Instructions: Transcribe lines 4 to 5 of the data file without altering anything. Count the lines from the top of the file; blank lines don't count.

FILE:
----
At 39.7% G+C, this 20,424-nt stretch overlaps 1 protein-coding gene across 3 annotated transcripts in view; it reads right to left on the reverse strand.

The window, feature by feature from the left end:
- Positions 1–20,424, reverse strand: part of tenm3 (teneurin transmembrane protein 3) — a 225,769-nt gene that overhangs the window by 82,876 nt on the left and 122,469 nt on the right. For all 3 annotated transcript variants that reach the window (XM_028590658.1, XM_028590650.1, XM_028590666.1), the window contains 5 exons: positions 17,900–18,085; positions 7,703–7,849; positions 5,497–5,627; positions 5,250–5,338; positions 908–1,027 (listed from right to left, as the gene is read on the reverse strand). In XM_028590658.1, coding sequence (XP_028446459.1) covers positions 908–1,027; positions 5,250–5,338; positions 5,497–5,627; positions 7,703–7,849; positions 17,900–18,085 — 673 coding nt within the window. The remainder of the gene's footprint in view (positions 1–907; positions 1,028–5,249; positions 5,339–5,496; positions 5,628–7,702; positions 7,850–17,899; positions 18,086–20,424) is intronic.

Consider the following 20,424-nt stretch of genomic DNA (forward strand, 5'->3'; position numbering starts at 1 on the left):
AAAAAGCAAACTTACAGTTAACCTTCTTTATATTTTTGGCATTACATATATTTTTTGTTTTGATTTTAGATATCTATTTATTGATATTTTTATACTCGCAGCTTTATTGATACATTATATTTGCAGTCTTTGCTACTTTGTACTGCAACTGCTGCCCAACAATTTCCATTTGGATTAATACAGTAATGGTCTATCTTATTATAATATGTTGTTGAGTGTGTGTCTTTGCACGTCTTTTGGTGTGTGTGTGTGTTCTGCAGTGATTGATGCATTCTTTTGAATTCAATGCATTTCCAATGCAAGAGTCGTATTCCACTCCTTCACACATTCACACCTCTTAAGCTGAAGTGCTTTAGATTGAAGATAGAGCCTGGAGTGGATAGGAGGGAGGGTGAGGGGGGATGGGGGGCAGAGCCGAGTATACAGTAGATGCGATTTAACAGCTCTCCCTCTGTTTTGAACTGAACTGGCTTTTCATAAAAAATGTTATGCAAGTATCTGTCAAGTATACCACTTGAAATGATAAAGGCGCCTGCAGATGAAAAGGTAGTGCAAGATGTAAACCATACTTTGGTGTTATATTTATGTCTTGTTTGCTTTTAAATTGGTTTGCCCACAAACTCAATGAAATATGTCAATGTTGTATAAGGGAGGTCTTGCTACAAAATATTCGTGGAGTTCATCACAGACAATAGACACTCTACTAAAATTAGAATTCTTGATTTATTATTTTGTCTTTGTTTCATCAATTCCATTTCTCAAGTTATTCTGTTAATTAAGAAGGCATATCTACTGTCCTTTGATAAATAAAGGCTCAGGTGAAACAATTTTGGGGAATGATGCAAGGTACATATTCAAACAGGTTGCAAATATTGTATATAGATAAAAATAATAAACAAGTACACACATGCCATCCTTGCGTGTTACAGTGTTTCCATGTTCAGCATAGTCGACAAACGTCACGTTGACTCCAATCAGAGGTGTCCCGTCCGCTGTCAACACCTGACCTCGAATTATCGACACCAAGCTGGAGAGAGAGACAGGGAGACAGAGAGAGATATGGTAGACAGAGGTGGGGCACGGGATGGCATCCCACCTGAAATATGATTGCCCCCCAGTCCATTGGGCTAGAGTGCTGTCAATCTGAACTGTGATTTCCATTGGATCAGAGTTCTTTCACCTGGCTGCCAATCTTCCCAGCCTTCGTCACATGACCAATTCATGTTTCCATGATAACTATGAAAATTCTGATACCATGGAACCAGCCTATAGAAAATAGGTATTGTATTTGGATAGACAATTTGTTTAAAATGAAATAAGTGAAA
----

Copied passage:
Consider the following 20,424-nt stretch of genomic DNA (forward strand, 5'->3'; position numbering starts at 1 on the left):
AAAAAGCAAACTTACAGTTAACCTTCTTTATATTTTTGGCATTACATATATTTTTTGTTTTGATTTTAGATATCTATTTATTGATATTTTTATACTCGCAGCTTTATTGATACATTATATTTGCAGTCTTTGCTACTTTGTACTGCAACTGCTGCCCAACAATTTCCATTTGGATTAATACAGTAATGGTCTATCTTATTATAATATGTTGTTGAGTGTGTGTCTTTGCACGTCTTTTGGTGTGTGTGTGTGTTCTGCAGTGATTGATGCATTCTTTTGAATTCAATGCATTTCCAATGCAAGAGTCGTATTCCACTCCTTCACACATTCACACCTCTTAAGCTGAAGTGCTTTAGATTGAAGATAGAGCCTGGAGTGGATAGGAGGGAGGGTGAGGGGGGATGGGGGGCAGAGCCGAGTATACAGTAGATGCGATTTAACAGCTCTCCCTCTGTTTTGAACTGAACTGGCTTTTCATAAAAAATGTTATGCAAGTATCTGTCAAGTATACCACTTGAAATGATAAAGGCGCCTGCAGATGAAAAGGTAGTGCAAGATGTAAACCATACTTTGGTGTTATATTTATGTCTTGTTTGCTTTTAAATTGGTTTGCCCACAAACTCAATGAAATATGTCAATGTTGTATAAGGGAGGTCTTGCTACAAAATATTCGTGGAGTTCATCACAGACAATAGACACTCTACTAAAATTAGAATTCTTGATTTATTATTTTGTCTTTGTTTCATCAATTCCATTTCTCAAGTTATTCTGTTAATTAAGAAGGCATATCTACTGTCCTTTGATAAATAAAGGCTCAGGTGAAACAATTTTGGGGAATGATGCAAGGTACATATTCAAACAGGTTGCAAATATTGTATATAGATAAAAATAATAAACAAGTACACACATGCCATCCTTGCGTGTTACAGTGTTTCCATGTTCAGCATAGTCGACAAACGTCACGTTGACTCCAATCAGAGGTGTCCCGTCCGCTGTCAACACCTGACCTCGAATTATCGACACCAAGCTGGAGAGAGAGACAGGGAGACAGAGAGAGATATGGTAGACAGAGGTGGGGCACGGGATGGCATCCCACCTGAAATATGATTGCCCCCCAGTCCATTGGGCTAGAGTGCTGTCAATCTGAACTGTGATTTCCATTGGATCAGAGTTCTTTCACCTGGCTGCCAATCTTCCCAGCCTTCGTCACATGACCAATTCATGTTTCCATGATAACTATGAAAATTCTGATACCATGGAACCAGCCTATAGAAAATAGGTATTGTATTTGGATAGACAATTTGTTTAAAATGAAATAAGTGAAA